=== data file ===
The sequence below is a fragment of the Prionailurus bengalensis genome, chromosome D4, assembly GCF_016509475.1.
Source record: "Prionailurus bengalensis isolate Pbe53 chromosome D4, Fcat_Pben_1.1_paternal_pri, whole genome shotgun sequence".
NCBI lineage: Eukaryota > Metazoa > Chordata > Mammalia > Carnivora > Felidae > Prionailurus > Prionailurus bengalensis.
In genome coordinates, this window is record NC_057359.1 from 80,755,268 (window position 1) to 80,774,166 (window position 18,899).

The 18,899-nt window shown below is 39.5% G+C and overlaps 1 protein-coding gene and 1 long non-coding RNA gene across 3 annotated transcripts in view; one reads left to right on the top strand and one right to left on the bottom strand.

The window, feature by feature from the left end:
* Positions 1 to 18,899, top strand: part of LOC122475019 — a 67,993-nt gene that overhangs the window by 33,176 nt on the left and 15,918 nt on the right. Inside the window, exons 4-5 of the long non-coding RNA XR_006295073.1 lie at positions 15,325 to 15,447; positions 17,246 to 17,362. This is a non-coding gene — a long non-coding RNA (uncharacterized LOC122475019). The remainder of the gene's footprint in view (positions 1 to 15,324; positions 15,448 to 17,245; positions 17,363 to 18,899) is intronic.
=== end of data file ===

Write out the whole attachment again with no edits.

The sequence below is a fragment of the Prionailurus bengalensis genome, chromosome D4, assembly GCF_016509475.1.
Source record: "Prionailurus bengalensis isolate Pbe53 chromosome D4, Fcat_Pben_1.1_paternal_pri, whole genome shotgun sequence".
NCBI lineage: Eukaryota > Metazoa > Chordata > Mammalia > Carnivora > Felidae > Prionailurus > Prionailurus bengalensis.
In genome coordinates, this window is record NC_057359.1 from 80,755,268 (window position 1) to 80,774,166 (window position 18,899).

The 18,899-nt window shown below is 39.5% G+C and overlaps 1 protein-coding gene and 1 long non-coding RNA gene across 3 annotated transcripts in view; one reads left to right on the top strand and one right to left on the bottom strand.

The window, feature by feature from the left end:
* Positions 1 to 18,899, top strand: part of LOC122475019 — a 67,993-nt gene that overhangs the window by 33,176 nt on the left and 15,918 nt on the right. Inside the window, exons 4-5 of the long non-coding RNA XR_006295073.1 lie at positions 15,325 to 15,447; positions 17,246 to 17,362. This is a non-coding gene — a long non-coding RNA (uncharacterized LOC122475019). The remainder of the gene's footprint in view (positions 1 to 15,324; positions 15,448 to 17,245; positions 17,363 to 18,899) is intronic.